Chosen Spirits, Samit Basu (Simon & Schuster India 978-9386797810, ₹499.00, 243pp, hc) April 2020. (Self-published, $3.99, eb) April 2020.
Samit Basu’s Chosen Spirits presents us with a near-future India where drones saturate the sky, where every room has a listening device, and where those who speak out tend to disappear. It wasn’t meant to be like this. When she was young, our protagonist Bijoyini “Joey” Roy, recalls attending demonstrations with her parents and looking up to the student leaders and activists, “the children of blood and fire,” who fought “to save the country, the Constitution, the unity that India was founded with,” against a phalanx of thugs with batons and armed police. But this uprising against totalitarianism fails, and those who led the protests are either imprisoned or forced to flee the country. A decade later and India is as divisive as ever, a country fraught with systemic racism and exclusion, governed by oligarchs and Chinese investment.
Now in her mid-20s, Joey lives in fear that her parents, still bitter about the “Years Not To Be Discussed,” will be bundled up in a van, never to be seen again. When she’s not failing to make her father “understand that his new toothbrush heard every word he said,” Joey works as a Reality Controller for the “Flow” – a cyber-punkish, hyped-up version of social media, the primary source of news and information for anyone under the age of thirty. In her role, she manages Flow-verse star and ex-boyfriend Indrajith “Indi” Mathew; auditioning girlfriends so he can shill a smart tattoo, strategising how best to increase his profile, and managing the expectation of Indi’s “Flowco” investors. We are never left in any doubt that Joey is damn good at her job. Still, we experience her guilt, her frustration, as she actively looks away at the oppression around her “because not looking away means seeing terrible things.”
The plot kicks into gear with the introduction of Rudra Gupta. Estranged from his obscenely wealthy family for five years, he has returned to attend his father’s funeral. Initially treated like a stranger (when we first meet Rudra he’s struggling to prove his identity to the guards patrolling his parents compound) his brother, now in charge of their father’s “ethically dubious luxury body-modding ‘wellness’ clinics” asks Rudra to rejoin the family business. This means working alongside the shadiest of shady powerbrokers to aid in the roll-out of a slavery app. Cue Joey. She is also attending the funeral. Her and Rudra’s parents were once close until money and power put a wedge between them. When she spies her childhood friend weighing up a life as a slave trader, Joey steps in and offers him a role as her assistant. It’s a bold move on her part, an act of defiance against those in power, a decision that will have steep repercussions.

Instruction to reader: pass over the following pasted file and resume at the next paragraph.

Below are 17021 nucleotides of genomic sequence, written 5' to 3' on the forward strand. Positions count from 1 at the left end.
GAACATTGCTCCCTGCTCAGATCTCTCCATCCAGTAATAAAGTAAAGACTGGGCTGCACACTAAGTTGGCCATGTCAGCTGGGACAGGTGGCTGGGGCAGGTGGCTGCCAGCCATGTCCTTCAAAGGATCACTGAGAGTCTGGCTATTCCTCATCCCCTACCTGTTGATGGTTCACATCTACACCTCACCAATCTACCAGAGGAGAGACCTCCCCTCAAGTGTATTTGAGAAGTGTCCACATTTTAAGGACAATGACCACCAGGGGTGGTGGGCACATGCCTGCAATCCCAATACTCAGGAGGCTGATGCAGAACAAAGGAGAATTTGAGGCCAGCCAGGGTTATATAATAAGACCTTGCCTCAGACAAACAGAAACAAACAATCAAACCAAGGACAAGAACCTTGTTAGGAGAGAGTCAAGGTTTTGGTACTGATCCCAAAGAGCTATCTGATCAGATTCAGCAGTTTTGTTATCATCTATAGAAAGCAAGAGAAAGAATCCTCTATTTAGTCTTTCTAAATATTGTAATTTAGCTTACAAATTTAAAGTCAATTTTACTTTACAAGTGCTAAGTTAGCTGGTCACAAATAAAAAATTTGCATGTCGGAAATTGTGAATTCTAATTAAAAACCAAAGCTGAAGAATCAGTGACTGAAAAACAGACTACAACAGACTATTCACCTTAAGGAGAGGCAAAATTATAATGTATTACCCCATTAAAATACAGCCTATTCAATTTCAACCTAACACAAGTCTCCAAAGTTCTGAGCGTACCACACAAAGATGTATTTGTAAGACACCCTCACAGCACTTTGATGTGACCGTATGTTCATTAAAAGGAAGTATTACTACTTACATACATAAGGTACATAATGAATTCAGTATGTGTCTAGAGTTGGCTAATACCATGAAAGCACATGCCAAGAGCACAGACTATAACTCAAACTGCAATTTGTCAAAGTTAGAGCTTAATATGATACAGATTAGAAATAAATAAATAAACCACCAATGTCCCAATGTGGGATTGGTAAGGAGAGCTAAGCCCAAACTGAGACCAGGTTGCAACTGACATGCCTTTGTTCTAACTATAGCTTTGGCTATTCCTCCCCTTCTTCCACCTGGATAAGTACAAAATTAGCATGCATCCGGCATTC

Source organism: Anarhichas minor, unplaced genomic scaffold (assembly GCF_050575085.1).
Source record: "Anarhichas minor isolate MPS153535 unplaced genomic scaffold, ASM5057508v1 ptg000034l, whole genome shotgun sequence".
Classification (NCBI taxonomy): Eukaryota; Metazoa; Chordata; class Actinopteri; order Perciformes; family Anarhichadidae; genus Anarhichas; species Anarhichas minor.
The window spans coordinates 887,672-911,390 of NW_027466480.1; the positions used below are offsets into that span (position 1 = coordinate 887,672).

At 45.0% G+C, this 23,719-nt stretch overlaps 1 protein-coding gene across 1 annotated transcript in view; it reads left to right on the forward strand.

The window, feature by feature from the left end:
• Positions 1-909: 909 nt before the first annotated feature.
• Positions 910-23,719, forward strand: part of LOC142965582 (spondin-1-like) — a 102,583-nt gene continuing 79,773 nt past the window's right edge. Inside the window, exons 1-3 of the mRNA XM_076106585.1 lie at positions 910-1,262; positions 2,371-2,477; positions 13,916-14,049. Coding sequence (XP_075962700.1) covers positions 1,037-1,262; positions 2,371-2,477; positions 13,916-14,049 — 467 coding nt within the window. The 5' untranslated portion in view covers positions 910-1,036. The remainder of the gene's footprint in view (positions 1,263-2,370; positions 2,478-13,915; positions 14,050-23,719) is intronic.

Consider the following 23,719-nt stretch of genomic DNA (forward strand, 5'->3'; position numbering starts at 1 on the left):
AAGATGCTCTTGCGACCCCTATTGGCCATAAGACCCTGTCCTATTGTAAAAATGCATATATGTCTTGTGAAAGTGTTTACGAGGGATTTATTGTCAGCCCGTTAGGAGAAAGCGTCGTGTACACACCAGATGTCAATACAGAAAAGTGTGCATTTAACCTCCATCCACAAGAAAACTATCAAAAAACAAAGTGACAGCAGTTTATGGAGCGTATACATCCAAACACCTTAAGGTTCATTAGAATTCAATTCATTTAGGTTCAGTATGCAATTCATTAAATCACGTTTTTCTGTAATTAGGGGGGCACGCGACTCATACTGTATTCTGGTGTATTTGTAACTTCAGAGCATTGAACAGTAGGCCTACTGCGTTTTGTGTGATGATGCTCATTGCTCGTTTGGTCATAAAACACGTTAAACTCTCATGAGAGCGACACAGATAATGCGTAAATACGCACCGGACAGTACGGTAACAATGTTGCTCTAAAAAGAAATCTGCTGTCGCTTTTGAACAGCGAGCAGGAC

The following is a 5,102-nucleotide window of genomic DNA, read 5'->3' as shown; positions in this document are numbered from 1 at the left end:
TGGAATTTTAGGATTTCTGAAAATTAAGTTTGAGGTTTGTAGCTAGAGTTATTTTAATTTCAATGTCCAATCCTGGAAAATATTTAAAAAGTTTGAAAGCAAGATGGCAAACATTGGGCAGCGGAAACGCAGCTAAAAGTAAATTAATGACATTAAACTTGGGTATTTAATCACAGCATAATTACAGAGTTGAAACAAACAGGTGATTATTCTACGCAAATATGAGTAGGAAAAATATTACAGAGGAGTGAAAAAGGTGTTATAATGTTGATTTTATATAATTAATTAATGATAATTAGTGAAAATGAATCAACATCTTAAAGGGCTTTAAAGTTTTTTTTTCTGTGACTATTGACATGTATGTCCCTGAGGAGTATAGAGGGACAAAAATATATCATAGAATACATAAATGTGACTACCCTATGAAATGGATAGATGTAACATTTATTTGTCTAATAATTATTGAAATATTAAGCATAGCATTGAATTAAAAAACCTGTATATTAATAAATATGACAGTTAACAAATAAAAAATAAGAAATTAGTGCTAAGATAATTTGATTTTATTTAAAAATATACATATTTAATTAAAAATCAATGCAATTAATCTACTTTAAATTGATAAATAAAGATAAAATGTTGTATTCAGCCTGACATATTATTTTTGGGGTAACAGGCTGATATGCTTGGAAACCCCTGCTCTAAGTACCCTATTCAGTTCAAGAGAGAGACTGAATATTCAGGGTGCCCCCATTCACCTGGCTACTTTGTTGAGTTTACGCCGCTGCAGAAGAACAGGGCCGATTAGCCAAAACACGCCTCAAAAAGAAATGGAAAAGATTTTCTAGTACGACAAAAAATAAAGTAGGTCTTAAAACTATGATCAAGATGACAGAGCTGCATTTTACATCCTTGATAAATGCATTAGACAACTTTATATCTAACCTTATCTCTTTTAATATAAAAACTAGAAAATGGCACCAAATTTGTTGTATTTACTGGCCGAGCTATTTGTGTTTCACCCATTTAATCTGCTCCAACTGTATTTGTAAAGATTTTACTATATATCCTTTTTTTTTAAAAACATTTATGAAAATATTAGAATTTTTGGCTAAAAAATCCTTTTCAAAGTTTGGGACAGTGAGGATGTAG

In the Acknowledgements, Basu tells us that Chosen Spirits “is not set in a dystopia, but is a best-case scenario.” It’s a sobering statement, given the novel features all the trappings of a traditional dystopia: the violent suppression of free speech, the manipulation of the media and the vast gulf between the rich and poor. This, though, is coming from a narrow Western perspective. If you compare the India of Chosen Spirits with the India of today, an India increasingly shaped by the racist and authoritarian policies of Narendra Modi, an India where the press is no longer free, an India where a Facebook post critiquing the BJP can ruin your life, you begin to appreciate why Basu would describe his portrayal as a “best-case scenario.” Chosen Spirits, therefore, isn’t a cautionary tale (like most dystopian fiction) but an attempt to grapple with an inevitable future. Although the book, toward the latter part, does consider the possibility for change, Basu’s main focus is to dig into the mechanics of oppression, the way those in control silence or marginalise the “other” – whether it be Muslim, Dalit or LGBTQIA+ voices – by feeding an eager audience with spectacle and distraction. There’s this fascinating discussion between Indi, Joey, and a potential investor, about what it means to be an “influencer,” to garner an audience both in India and in the West, a lengthy, cynical discourse that gets into the nature of power, of propaganda, of people’s tendency to vote against their interests. It’s deep-dives like this that make the book such as a fascinating read. Having said that, if Chosen Spirits does stumble it’s that Basu is a little too eager to cover all forms of persecution, including a #metoo subplot that feels tacked on. I sympathise with the view that core science fiction, post-2016, has not done enough to interrogate the current moment. Obviously, there are exceptions like Tim Maughan’s Infinite Detail, Anne Charnock’s Bridge 108, and James Bradley’s Ghost Species (and I’m sure Kim Stanley Robinson’s The Ministry for the Future though I haven’t read it). But even these works are limited to a singular Western perspective. It infuriates me, then, that a novel as passionate, as angry and a smart as Chosen Spirits has not been published outside of India. We need more books like this, books that speak to the experiences of people living in other parts of the world, books that rail, through the prism of science fiction, against populism, racism and oppression, books that confirm that the problems we face are global, not local.
This review and more like it in the August 2020 issue of Locus.
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